In a way, he is something of a modern Stoic, albeit from the modernist Frank Spencer school that perfectly stitches together stoicism and farce; he too makes an art form of drawing uncountable numbers of impossibly tangled strings together and then wondering why the cat’s cradle won’t hold. It’s a safe bet that the Stoic’s stoic, Marcus Aurelius, did not have university luminary, premier of Mangoland, inaugural president of the Republic of Australia and nearly President of the United States Professor Dr Grafton Everest in mind when he jotted down his ‘Meditations’ two millennia ago.

 

The Dizzying Heights’ is a quick read, a rollicking one; you could easily knock it over on a rainy day, between lunch and dinner with time off for afternoon tea. It is perhaps even more unbelievable than its predecessors, but that’s one of the results of serial farce, and not simply in the framework of literature. Certainly in this slim volume the good doctor-professor rises to dizzying heights indeed. Some Americans, bless them, even try to adopt him as a presidential candidate. But enough of plot giveaways; read the book, it tells the story much better.

++++++

Richard Laidlaw, who nowadays divides his time between Western Australia and Indonesia, was for many years a journalist in Queensland, and later a political adviser, including for National Party Premier Rob Borbidge in 1996-98. He has a blog at 8degrees0flatitude.com.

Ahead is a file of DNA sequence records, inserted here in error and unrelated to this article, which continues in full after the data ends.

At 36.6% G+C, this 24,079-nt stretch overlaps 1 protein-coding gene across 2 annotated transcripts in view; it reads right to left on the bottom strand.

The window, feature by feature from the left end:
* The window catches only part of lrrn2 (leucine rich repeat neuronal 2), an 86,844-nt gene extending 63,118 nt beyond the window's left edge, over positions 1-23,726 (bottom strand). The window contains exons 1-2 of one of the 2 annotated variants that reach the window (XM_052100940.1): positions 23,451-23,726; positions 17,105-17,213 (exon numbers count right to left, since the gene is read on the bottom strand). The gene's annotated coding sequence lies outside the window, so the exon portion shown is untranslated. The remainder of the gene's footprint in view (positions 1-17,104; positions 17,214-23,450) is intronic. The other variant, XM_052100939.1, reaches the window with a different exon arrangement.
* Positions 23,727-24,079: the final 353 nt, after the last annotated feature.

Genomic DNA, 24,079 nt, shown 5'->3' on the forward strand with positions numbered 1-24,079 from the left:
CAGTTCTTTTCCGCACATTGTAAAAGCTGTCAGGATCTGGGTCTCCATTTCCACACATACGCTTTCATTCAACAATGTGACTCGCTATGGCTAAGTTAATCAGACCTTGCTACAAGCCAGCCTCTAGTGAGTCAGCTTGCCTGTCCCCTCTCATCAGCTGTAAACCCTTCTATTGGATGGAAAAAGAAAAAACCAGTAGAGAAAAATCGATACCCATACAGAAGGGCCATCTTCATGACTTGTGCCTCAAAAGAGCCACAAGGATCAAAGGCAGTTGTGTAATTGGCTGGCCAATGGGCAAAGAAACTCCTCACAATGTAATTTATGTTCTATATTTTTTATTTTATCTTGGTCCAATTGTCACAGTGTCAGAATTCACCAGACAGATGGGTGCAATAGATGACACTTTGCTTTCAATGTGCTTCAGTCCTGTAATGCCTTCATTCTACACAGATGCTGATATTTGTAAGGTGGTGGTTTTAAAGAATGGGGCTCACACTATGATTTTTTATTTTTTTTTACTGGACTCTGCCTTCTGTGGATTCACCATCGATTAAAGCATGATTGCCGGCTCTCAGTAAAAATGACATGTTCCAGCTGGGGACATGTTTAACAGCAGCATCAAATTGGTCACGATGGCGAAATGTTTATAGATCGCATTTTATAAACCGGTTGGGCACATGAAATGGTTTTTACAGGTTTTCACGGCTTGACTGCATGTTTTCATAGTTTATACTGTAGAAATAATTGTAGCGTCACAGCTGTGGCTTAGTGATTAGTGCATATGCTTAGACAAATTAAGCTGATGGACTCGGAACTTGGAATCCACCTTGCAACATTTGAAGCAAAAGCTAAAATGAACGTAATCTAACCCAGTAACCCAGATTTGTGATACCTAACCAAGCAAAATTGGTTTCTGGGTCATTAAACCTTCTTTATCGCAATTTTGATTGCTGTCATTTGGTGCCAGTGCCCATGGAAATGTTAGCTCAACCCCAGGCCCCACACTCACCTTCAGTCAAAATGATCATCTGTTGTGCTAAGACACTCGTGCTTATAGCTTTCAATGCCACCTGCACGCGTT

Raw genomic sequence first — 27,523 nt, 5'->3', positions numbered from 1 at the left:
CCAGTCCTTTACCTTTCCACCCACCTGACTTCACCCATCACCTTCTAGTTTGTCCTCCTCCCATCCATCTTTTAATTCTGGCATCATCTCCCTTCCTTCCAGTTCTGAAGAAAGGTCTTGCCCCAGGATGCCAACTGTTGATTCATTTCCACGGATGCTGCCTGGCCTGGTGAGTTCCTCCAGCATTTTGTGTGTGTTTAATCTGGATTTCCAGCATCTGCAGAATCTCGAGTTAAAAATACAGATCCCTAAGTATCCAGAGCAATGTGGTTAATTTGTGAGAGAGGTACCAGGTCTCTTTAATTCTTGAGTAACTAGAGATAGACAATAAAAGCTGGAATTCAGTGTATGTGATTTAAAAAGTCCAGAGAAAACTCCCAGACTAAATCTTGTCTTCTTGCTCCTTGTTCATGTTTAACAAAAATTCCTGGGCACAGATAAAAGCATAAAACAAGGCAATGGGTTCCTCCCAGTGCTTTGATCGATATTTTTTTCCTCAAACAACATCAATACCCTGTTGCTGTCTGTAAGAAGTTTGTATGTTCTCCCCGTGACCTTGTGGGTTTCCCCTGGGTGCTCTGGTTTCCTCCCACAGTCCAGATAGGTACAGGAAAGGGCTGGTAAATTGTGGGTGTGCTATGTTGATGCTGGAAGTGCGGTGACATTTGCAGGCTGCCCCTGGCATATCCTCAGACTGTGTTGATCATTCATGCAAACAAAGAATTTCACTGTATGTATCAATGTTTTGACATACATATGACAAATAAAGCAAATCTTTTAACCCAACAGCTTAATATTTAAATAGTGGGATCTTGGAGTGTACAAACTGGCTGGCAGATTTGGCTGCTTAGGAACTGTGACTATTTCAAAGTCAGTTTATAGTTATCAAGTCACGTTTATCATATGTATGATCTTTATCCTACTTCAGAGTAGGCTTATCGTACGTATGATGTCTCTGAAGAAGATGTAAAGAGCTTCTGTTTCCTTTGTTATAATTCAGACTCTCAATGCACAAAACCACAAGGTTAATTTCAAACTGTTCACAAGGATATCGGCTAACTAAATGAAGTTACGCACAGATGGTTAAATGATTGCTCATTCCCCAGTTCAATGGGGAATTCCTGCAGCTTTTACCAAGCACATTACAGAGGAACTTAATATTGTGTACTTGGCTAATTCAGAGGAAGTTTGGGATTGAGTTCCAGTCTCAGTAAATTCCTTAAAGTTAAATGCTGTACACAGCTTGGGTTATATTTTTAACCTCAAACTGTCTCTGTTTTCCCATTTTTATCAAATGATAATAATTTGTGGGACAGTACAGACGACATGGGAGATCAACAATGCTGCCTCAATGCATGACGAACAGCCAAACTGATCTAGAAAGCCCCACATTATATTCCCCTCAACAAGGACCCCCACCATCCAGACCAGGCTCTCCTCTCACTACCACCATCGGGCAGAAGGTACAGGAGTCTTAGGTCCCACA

QUADRANT MAGAZINE, November 2019, pp 83-84.

Ross Fitzgerald & Ian McFadyen’s The Dizzying Heights  is currently available from the publishers:  https://www.hybridpublishers.com.au/

And from Booktopia:   https://www.booktopia.com.au/the-dizzying-heights-ross-fitzgerald/book/9781925736304.html

Let Him Eat Cake

RICHARD LAIDLAW

Book Review

 

IT must be very difficult being a political satirist these days. So many politicians, to a man and woman, get underfoot with plots that would outdo a Goon Show episode and leave their writers wringing their hands in frustration: Why couldn’t we think of that?

So we owe a deep debt of gratitude to Griffith University historian professor Ross Fitzgerald and ABC broadcaster Antony Funnell for giving us the latest chronicle, the sixth, of the fanciful world of Professor Dr Grafton Everest. In 2015, Everest found himself Going Out Backwards. Apparently this difficult manoeuvre, performed with co-writer Ian McFadyen and shortlisted for the 2017 Russell Prize for Humour Writing, must have worked. In 2018 Everest has reappeared with another misadventure. Somehow this prompts fond remembrance of the Irish scaffolder who plunged from the thirtieth floor and was heard to suggest as he passed the fifteenth that it was OK so far.

These days, in the symbiotic worlds of populist politics and instant twitterdom, serious writers of farcical fiction face significant difficulties. In Australia, where Everest in So Far, So Good builds on his already established presence as the man who briefly held the balance of power in Senate and was premier of the state of Mangoland for ten days, and in Britain, he becomes an instant celebrity via a series of tweets of unsurpassed vacuity. They’re good landscapes for political vacuity, the crowned republic and the septic isle, sitting as they do right on fault lines between sense and nonsense. The earth moves frequently, creating significant shocks on the open-ended Rictus scale.